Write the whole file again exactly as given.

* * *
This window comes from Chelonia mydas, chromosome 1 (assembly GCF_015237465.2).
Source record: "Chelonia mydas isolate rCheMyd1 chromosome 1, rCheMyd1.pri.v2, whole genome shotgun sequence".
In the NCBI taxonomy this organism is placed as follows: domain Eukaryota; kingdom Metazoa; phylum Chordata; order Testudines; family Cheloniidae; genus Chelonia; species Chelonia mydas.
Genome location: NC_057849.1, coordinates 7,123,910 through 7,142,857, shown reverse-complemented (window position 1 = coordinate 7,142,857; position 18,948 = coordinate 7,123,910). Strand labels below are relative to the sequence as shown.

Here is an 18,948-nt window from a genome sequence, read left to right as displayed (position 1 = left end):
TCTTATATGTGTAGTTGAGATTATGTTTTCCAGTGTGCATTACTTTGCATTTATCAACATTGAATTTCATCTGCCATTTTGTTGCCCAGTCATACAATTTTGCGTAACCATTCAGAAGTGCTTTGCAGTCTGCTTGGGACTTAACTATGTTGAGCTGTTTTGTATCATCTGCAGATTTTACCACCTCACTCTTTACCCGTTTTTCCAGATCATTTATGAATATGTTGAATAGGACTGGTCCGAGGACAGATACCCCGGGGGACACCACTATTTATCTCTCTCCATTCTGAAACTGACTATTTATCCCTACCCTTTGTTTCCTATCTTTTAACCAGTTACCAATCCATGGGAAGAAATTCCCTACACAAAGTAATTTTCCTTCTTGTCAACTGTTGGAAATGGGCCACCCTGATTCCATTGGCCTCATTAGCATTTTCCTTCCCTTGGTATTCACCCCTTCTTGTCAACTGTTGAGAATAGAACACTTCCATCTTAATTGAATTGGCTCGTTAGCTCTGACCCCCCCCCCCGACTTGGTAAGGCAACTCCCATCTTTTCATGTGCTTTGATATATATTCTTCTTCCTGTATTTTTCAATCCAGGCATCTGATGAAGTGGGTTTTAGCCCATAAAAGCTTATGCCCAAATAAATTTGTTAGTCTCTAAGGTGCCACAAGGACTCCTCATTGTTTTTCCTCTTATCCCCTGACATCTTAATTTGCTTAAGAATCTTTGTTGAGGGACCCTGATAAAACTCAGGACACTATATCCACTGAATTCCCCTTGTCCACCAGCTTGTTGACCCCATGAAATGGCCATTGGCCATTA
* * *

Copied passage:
This window comes from Chelonia mydas, chromosome 1 (assembly GCF_015237465.2).
Source record: "Chelonia mydas isolate rCheMyd1 chromosome 1, rCheMyd1.pri.v2, whole genome shotgun sequence".
In the NCBI taxonomy this organism is placed as follows: domain Eukaryota; kingdom Metazoa; phylum Chordata; order Testudines; family Cheloniidae; genus Chelonia; species Chelonia mydas.
Genome location: NC_057849.1, coordinates 7,123,910 through 7,142,857, shown reverse-complemented (window position 1 = coordinate 7,142,857; position 18,948 = coordinate 7,123,910). Strand labels below are relative to the sequence as shown.

Here is an 18,948-nt window from a genome sequence, read left to right as displayed (position 1 = left end):
TCTTATATGTGTAGTTGAGATTATGTTTTCCAGTGTGCATTACTTTGCATTTATCAACATTGAATTTCATCTGCCATTTTGTTGCCCAGTCATACAATTTTGCGTAACCATTCAGAAGTGCTTTGCAGTCTGCTTGGGACTTAACTATGTTGAGCTGTTTTGTATCATCTGCAGATTTTACCACCTCACTCTTTACCCGTTTTTCCAGATCATTTATGAATATGTTGAATAGGACTGGTCCGAGGACAGATACCCCGGGGGACACCACTATTTATCTCTCTCCATTCTGAAACTGACTATTTATCCCTACCCTTTGTTTCCTATCTTTTAACCAGTTACCAATCCATGGGAAGAAATTCCCTACACAAAGTAATTTTCCTTCTTGTCAACTGTTGGAAATGGGCCACCCTGATTCCATTGGCCTCATTAGCATTTTCCTTCCCTTGGTATTCACCCCTTCTTGTCAACTGTTGAGAATAGAACACTTCCATCTTAATTGAATTGGCTCGTTAGCTCTGACCCCCCCCCCCGACTTGGTAAGGCAACTCCCATCTTTTCATGTGCTTTGATATATATTCTTCTTCCTGTATTTTTCAATCCAGGCATCTGATGAAGTGGGTTTTAGCCCATAAAAGCTTATGCCCAAATAAATTTGTTAGTCTCTAAGGTGCCACAAGGACTCCTCATTGTTTTTCCTCTTATCCCCTGACATCTTAATTTGCTTAAGAATCTTTGTTGAGGGACCCTGATAAAACTCAGGACACTATATCCACTGAATTCCCCTTGTCCACCAGCTTGTTGACCCCATGAAATGGCCATTGGCCATTA